Saturday, on the eve of the California Republican Party's historic vote formally welcoming gay Republicans into the fold, a dapper 75-year-old named Fred Schein described his challenges.
"It's very lonely being a gay Republican," said Schein, who is president of San Francisco's Log Cabin Republican chapter. "It really is. We take a lot of abuse."
Given where he lives, I'm pretty sure he was talking about abuse from liberal Democratic types, but he might as well have been talking about some of his fellow Republicans, who have long tried to keep their gay brethren at arm's length.
Imagine working your heart out for your party -- helping, for instance, wipe away the legislative super-majority that California Democrats briefly enjoyed, then being told you don't really belong in the party in any official way because your group, by definition, promotes a "lifestyle" incompatible with conservative values.
"I've seen some pretty ugly stuff," said Schein. "You can't be a gay Republican for 30 years and not see it."
Sunday, the California Republican Party did the right thing, voting by a lopsided margin of 861 to 293 to allow Log Cabin Republicans status as one of the party's official volunteer organizations. (It also resoundingly voted down a proposal to change the already pejorative phrase "illegal immigrants" to the even worse "illegal aliens," but that is a subject for another day.)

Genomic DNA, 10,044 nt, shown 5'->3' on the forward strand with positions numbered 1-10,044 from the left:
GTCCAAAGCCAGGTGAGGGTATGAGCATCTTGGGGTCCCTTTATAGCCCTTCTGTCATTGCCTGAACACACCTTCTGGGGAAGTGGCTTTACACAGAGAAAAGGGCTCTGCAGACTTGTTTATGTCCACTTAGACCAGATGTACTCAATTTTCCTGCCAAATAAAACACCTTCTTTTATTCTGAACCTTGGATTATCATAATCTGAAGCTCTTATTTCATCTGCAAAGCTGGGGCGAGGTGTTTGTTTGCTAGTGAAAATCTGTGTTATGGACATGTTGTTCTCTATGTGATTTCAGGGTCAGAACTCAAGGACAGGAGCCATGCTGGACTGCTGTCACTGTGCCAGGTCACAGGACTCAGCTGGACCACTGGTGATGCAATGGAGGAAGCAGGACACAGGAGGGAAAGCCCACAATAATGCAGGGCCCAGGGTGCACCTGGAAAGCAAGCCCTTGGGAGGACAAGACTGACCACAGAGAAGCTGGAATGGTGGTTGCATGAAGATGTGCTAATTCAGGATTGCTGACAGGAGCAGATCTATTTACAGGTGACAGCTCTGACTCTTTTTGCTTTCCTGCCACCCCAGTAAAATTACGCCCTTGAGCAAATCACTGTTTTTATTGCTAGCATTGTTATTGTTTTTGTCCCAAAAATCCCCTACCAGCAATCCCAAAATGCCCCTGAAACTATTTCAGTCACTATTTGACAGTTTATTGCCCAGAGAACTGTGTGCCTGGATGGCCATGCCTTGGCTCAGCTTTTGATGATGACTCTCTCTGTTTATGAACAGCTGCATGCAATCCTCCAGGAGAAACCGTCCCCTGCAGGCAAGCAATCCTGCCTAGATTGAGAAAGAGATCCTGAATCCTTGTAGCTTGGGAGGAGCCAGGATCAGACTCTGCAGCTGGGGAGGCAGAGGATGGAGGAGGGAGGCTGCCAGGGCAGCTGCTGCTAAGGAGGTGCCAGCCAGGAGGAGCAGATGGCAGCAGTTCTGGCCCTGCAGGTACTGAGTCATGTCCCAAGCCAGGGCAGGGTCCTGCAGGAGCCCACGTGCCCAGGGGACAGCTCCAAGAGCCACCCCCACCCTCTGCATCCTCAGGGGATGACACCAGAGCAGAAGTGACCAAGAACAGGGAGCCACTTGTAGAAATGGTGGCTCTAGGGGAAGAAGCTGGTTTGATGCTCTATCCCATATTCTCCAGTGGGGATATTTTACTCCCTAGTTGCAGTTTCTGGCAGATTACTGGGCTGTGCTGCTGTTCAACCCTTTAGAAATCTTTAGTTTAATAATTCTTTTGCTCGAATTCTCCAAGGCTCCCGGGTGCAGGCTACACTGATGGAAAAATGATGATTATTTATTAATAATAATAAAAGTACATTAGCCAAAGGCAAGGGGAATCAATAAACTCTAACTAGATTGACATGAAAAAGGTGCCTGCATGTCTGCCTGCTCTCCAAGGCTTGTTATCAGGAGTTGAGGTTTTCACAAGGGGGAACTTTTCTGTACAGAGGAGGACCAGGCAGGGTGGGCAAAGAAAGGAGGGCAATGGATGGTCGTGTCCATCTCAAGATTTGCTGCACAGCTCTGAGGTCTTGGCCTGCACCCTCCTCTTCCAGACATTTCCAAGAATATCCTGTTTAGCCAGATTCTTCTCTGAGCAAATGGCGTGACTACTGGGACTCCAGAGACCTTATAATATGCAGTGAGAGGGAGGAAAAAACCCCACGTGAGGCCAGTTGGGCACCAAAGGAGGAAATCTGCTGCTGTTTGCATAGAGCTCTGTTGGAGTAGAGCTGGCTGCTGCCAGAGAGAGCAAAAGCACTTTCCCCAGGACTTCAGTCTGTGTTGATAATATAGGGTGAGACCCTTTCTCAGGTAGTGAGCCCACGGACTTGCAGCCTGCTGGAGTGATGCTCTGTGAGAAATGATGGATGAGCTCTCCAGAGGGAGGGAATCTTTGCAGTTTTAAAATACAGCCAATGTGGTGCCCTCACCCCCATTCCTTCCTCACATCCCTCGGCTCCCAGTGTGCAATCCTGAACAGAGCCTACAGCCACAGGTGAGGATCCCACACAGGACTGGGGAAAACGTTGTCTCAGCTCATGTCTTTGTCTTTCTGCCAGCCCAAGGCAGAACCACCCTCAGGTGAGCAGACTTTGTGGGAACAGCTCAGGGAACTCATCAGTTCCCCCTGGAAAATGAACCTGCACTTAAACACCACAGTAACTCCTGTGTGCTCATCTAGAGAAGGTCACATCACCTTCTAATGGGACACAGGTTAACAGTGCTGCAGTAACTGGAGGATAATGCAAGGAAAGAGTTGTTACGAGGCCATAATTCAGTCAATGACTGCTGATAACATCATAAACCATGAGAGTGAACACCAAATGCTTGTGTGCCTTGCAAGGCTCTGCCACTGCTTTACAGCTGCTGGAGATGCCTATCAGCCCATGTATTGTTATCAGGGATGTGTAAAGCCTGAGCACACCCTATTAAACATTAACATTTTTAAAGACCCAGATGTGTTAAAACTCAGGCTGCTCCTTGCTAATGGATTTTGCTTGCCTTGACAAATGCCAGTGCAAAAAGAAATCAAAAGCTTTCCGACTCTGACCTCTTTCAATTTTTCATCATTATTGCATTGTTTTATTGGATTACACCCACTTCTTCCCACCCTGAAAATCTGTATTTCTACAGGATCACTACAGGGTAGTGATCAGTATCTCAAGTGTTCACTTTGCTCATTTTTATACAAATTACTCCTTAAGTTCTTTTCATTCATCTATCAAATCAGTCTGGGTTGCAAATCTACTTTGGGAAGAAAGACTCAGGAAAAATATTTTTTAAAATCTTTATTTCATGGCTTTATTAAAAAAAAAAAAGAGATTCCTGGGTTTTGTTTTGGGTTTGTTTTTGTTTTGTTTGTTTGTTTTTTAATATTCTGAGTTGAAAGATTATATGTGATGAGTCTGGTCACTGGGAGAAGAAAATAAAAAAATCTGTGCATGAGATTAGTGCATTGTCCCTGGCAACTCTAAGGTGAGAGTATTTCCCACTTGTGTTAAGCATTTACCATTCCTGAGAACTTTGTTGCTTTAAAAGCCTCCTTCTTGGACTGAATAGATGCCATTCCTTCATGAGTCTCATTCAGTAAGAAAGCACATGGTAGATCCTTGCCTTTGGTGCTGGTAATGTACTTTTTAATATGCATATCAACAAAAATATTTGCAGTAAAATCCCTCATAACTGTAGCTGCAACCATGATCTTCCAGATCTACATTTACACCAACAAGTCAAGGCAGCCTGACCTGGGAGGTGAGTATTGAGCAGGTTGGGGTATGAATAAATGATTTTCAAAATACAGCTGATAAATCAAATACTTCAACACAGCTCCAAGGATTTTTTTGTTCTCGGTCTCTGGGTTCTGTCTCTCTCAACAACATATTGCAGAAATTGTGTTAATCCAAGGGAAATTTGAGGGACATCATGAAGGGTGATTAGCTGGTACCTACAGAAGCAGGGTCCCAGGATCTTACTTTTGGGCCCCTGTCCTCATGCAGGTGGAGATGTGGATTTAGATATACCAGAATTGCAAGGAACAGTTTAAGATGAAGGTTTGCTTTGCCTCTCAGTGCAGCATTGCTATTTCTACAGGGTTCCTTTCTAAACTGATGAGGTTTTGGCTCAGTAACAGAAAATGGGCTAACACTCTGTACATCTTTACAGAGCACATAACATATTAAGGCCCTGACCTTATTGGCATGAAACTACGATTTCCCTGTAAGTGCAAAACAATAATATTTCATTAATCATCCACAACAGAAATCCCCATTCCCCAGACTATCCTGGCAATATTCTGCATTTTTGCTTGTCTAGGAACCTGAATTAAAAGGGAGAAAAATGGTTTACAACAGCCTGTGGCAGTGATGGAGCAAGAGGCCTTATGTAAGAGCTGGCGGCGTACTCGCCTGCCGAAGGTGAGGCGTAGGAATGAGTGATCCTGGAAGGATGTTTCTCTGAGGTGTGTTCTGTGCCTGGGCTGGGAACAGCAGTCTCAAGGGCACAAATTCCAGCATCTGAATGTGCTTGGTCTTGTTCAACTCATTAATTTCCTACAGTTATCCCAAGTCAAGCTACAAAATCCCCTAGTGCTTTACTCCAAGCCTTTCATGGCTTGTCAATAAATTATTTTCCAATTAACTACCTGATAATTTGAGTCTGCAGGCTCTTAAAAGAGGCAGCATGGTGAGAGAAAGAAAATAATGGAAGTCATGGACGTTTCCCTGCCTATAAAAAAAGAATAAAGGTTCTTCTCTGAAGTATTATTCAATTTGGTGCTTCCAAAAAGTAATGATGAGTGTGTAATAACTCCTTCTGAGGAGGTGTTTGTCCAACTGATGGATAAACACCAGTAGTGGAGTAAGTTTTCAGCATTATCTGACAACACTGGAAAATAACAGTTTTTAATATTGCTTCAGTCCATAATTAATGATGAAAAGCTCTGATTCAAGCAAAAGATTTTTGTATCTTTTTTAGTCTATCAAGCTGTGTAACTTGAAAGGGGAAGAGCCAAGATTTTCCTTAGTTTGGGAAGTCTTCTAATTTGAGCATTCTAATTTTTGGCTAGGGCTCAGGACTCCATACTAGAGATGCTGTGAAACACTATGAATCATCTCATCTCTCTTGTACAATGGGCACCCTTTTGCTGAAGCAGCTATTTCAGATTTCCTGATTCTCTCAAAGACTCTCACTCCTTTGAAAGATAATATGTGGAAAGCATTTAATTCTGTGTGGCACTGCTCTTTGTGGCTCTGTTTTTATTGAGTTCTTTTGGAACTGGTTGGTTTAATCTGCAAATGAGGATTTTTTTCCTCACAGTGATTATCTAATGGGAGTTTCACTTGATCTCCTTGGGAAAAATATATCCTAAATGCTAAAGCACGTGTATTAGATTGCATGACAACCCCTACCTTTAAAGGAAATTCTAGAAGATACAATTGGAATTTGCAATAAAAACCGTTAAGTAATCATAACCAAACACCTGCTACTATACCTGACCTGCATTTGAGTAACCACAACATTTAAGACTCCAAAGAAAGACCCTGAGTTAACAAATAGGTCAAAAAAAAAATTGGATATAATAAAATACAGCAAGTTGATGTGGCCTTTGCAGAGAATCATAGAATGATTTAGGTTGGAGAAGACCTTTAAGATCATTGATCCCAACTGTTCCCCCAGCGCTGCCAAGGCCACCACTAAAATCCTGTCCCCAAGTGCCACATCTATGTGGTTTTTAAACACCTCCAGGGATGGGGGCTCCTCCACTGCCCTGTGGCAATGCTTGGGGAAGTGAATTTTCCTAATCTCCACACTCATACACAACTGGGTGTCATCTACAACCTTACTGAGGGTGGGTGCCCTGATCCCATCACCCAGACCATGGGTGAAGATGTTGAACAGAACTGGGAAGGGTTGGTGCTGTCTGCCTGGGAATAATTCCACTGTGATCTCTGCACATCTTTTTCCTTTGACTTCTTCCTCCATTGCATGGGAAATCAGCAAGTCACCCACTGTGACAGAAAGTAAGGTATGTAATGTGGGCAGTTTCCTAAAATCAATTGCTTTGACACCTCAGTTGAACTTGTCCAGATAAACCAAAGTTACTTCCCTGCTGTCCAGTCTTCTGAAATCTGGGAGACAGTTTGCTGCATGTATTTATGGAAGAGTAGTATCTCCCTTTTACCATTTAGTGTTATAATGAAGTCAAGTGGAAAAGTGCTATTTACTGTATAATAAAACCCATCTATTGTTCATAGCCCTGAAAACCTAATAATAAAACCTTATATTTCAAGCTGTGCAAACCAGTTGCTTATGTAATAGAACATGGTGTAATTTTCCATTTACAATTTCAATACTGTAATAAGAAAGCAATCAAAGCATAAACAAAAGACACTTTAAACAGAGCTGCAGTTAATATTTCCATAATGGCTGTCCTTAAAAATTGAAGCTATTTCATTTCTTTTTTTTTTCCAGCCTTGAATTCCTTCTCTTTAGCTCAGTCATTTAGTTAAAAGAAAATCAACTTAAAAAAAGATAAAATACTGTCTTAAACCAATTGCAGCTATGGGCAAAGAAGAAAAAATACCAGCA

The move to sanction the gay conservative group highlights the contradiction between progress in the real world and the outdated attitudes promulgated in the state party's official documents and embraced by its ultra-conservative fringe.
In the real world,
I'm no doctor, but I'd say this party is in dire need of platform reassignment surgery.
I sensed from conversations I had with delegates that it's become uncomfortable to openly oppose gay civil rights, so they had to come up with technical objections to the Log Cabin group. Some latched on to the idea that the issue constituted a violation of the state party's rules and bylaws, which do not allow groups that promote "lifestyle orientations."
This was the argument advanced Sunday on the convention floor by Assemblywoman
Brulte was pleasant but firm: "I would ask you on what page of the bylaws of the Log Cabin Republicans do they advocate a certain lifestyle preference or orientation?"
Some complained that the matter was "sneaked in" without discussion.
But Schein told me he spent weeks gathering documentation to prove that Log Cabin Republicans meet the party's stringent requirements to become an official volunteer organization. He had compiled a 140-page application for the committee that voted unanimously to bring the matter to the convention floor on Sunday. It doesn't seem sneaky when everyone gets the chance to cast a vote.
Others had to reach even further. Republican activist Karen England said Log Cabin Republicans had proved they didn’t support the GOP because in 2004, the national board of the organization refused to endorse President
The point is, on Sunday, the California Republican Party made a historic move to embrace a group it has traditionally alienated and denigrated. Good for them.
Just before the vote, I bumped into the Republican Party benefactor Charles Munger Jr. outside the convention hall. He seemed a little exasperated by arguments against the Log Cabin Republicans, and actually made the one of the best arguments for inclusivity that I heard all weekend.
"The Log Cabin Republicans are not trying to make Republicans gay," Munger said. "They are trying to make gays Republican."